Decoding Dress in North Korea

Decoding Dress in North Korea


Our junior minder, Hong Hye Gyong, a 20-something intern with the foreign ministry, walked miles in her heels — they looked to be about three inches — without complaint as our group traipsed the uneven city sidewalks en route to a gift store and amusement park.

Ms. Hong favored a tailored black dress as her work outfit topped by a short fitted jacket, including one in bright red. Indeed, though clothing tends to the black and gray, apparently pink, purple and white are becoming more popular. Even so, makeup tends to be minimal or nonexistent and people generally dress conservatively, even at amusement parks and dolphin shows; there was no sign of bluejeans, thought to be a sign of Western decadence. On the other hand, skirts often ride slightly above the knee.

Photo

Li Jin-Ju, 23, a waitress, poses for a portrait at the Arrirang bar and restaurant in Pyongyang in September.

Credit
Ed Jones/Agence France-Presse — Getty Images

The sartorial fresh air is often attributed to Mr. Kim, who isn’t much of a fashion plate himself but reportedly expanded the importing of luxury goods after coming to power in 2012, or at least he did before the United Nations tightened sanctions. His wife, Ri Sol-ju, who has a fondness for tailored form-fitting dresses, is seen as something of a style icon.

While a number of young women carried fashionable purses, we weren’t permitted to visit any department stores, so examining the provenance of items was impossible. Chinese counterfeits are reportedly plentiful. Most people wear clothes made of vynalon, a synthetic fiber produced in North Korea since the 1950s that is considered a symbol of the country’s ideology of self-reliance but has the disadvantage of being stiff and difficult to dye.

The senior Foreign Ministry officials who were our interlocutors — all men — would have easily blended into the crowd in New York. One wore a blue blazer and blue trousers with a white button-down shirt; another, a black and white checked jacket, black pants and a white shirt; the third, a black suit, white shirt and blue tie with white polka dots.

Despite such evidence of what, for a repressive country, constitutes fashion experimentation, uniforms were ubiquitous. And not just for those in the military, where hats with tops as big as small pizza pans and sharply pressed loosely fitted brown pants are worn by men and women officers.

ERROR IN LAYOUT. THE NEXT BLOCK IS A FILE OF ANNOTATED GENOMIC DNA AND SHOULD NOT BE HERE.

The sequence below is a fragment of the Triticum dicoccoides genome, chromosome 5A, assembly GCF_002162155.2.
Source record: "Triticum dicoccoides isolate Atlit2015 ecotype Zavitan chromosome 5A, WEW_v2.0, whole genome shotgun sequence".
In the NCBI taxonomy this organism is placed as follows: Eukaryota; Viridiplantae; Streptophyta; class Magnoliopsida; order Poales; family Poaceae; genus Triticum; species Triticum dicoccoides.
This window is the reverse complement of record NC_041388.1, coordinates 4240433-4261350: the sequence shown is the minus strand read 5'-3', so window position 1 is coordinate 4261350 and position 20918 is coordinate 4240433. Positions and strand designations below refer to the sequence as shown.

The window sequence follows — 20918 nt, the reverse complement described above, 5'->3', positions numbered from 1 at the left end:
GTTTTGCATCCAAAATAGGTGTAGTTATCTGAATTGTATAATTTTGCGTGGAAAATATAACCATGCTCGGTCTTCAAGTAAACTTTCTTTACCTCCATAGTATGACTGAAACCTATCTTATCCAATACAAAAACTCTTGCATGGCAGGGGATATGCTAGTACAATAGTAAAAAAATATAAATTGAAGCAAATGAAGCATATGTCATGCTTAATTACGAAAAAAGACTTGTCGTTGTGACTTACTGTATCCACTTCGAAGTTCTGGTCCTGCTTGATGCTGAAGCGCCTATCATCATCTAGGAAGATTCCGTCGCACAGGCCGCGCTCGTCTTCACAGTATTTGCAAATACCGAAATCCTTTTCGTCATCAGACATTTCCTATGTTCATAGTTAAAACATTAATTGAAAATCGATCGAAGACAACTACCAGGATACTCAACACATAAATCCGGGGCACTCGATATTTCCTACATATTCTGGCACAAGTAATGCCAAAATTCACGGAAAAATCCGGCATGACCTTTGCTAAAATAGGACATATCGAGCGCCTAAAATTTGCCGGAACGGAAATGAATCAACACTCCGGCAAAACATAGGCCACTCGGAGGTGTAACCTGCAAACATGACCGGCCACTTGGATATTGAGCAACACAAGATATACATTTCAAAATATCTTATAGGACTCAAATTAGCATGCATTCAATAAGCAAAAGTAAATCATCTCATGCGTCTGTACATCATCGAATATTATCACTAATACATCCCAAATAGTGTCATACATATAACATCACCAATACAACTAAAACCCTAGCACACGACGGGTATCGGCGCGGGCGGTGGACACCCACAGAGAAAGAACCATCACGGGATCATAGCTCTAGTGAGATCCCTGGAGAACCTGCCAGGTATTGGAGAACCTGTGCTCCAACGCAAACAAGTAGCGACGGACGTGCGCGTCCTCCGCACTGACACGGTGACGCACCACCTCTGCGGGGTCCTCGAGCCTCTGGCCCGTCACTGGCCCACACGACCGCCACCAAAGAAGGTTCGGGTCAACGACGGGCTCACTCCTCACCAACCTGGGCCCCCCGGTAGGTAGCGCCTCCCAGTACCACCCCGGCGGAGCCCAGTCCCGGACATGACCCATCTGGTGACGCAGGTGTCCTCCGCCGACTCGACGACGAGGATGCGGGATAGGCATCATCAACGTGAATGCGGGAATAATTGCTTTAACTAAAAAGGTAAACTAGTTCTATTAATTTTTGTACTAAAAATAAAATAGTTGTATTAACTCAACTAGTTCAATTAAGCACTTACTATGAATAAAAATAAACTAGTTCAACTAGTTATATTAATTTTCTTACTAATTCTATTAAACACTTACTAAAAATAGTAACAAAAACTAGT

Women directed traffic on main city streets and took tickets in the subway in prim blue suits (the color varied with the job), short white socks and sensible chunky pumps. Those waiting on tables in restaurants were more apt to wear matching dresses like black and orange sheaths, while silk factory workers toiled away in shapeless housedresses and aprons, with kerchiefs on their heads; day care workers wore white dresses and accordion hats à la Western nurses of yore.

Pins, required to be worn by all adults, feature either Kim Il Sung, North Korea’s founder, his son Kim Jong-il, or both. People told us it didn’t matter which one you wore as long as it was on to the lapel over the heart in full view.

For students of all ages, the routine was white shirts, red kerchiefs and navy on the bottom: pants for the boys, skirts for the girls. But even here, individuality is creeping in. Some children wore white blouses with ruffles instead of plain long-sleeved white shirts, and others added diverse accessories — pink backpacks, red and black striped socks, black platform shoes, an orange/black and white athletic jacket. On the sports field, the boys looked liked athletes anywhere, in their jerseys and ersatz polo shirts.

It was the toddlers at day care, however, who really caught my eye. In unmatched T-shirts and pull-up pants, they were a riot of pattern and hue, wearing a yellow shirt with purple pants, say, or a multistriped shirt with print bottoms, or a yellow and pink top, pink bottoms and blue and white socks. As far as fashion goes, that youngest generation made the most radical statement of all.



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